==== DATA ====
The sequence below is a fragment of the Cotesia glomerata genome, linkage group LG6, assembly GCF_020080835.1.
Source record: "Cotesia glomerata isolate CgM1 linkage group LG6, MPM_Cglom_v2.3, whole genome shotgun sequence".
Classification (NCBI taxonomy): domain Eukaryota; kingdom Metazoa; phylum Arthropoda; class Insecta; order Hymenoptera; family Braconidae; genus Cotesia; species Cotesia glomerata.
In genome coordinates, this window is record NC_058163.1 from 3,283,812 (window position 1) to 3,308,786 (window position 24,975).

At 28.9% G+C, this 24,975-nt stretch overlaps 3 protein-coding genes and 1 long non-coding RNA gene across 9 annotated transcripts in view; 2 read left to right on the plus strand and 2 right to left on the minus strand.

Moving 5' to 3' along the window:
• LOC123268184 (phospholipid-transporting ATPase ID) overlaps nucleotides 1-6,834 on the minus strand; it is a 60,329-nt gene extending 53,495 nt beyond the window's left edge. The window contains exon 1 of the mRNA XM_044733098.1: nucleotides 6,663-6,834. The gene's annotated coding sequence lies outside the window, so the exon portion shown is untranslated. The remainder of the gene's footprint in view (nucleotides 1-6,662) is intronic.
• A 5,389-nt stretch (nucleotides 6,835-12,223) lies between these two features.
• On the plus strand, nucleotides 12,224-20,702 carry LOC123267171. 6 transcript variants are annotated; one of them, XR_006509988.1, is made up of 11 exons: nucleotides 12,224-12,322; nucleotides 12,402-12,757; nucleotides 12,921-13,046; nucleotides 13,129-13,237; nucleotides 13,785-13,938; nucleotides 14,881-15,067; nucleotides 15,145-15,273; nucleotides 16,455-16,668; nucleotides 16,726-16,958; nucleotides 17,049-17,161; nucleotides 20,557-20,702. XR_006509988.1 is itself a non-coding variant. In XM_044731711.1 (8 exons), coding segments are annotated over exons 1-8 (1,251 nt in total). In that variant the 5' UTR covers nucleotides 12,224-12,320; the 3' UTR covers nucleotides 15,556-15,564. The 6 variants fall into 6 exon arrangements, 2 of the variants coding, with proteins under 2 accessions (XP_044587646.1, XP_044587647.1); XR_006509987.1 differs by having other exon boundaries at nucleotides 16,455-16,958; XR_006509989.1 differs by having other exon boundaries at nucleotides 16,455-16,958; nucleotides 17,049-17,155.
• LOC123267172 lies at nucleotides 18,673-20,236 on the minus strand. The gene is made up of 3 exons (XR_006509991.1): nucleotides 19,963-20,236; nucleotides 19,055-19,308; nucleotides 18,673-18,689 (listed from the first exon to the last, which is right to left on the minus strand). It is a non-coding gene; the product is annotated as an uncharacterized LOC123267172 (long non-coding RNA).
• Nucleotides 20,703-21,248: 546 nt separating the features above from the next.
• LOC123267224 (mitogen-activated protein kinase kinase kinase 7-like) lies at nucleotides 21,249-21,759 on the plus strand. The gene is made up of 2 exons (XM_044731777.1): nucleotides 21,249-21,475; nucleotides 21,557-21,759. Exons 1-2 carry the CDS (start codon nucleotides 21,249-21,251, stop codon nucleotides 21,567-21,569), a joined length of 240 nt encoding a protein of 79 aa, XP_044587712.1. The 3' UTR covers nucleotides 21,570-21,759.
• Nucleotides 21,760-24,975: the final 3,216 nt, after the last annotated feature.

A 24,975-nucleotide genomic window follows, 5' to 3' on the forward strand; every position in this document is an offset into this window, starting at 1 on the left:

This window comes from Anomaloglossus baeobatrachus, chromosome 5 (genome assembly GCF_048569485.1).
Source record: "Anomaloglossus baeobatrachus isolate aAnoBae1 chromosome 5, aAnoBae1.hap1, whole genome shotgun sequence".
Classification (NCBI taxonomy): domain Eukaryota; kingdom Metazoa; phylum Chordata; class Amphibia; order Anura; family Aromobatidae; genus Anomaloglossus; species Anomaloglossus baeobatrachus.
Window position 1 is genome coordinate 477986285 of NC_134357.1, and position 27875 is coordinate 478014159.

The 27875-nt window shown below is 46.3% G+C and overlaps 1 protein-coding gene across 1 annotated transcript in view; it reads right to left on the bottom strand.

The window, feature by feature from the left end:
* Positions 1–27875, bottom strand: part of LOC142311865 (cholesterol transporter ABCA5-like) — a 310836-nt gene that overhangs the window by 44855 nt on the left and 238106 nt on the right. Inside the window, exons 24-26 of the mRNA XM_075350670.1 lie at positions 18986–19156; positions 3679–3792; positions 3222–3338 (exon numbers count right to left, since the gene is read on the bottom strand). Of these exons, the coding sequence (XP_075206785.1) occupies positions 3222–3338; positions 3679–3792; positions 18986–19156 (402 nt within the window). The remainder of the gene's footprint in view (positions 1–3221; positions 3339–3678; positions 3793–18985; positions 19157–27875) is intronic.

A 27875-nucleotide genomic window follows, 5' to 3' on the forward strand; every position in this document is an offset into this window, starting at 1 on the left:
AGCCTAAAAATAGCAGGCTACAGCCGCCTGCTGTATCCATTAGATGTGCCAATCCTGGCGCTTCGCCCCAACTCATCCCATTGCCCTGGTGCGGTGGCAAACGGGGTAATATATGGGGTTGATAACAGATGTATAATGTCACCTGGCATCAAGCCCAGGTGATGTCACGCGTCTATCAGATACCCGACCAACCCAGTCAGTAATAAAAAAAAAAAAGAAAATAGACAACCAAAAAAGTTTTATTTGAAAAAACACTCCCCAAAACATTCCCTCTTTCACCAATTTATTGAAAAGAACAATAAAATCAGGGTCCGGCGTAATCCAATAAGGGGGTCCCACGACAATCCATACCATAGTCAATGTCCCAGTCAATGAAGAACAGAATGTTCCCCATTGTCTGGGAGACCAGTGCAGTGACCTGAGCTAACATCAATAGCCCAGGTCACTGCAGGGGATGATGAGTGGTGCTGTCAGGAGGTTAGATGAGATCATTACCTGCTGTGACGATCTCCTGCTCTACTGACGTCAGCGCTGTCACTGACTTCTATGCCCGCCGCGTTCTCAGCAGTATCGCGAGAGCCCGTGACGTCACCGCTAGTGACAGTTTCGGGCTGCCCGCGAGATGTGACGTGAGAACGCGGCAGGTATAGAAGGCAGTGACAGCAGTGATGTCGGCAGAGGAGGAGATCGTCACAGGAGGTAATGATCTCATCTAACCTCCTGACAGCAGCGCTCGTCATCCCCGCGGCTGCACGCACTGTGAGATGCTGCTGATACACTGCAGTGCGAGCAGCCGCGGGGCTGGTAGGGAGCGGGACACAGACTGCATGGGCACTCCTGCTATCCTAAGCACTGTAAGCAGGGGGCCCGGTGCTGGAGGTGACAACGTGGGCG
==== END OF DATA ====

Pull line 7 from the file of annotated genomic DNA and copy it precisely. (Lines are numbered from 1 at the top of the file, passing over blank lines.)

• LOC123268184 (phospholipid-transporting ATPase ID) overlaps nucleotides 1-6,834 on the minus strand; it is a 60,329-nt gene extending 53,495 nt beyond the window's left edge. The window contains exon 1 of the mRNA XM_044733098.1: nucleotides 6,663-6,834. The gene's annotated coding sequence lies outside the window, so the exon portion shown is untranslated. The remainder of the gene's footprint in view (nucleotides 1-6,662) is intronic.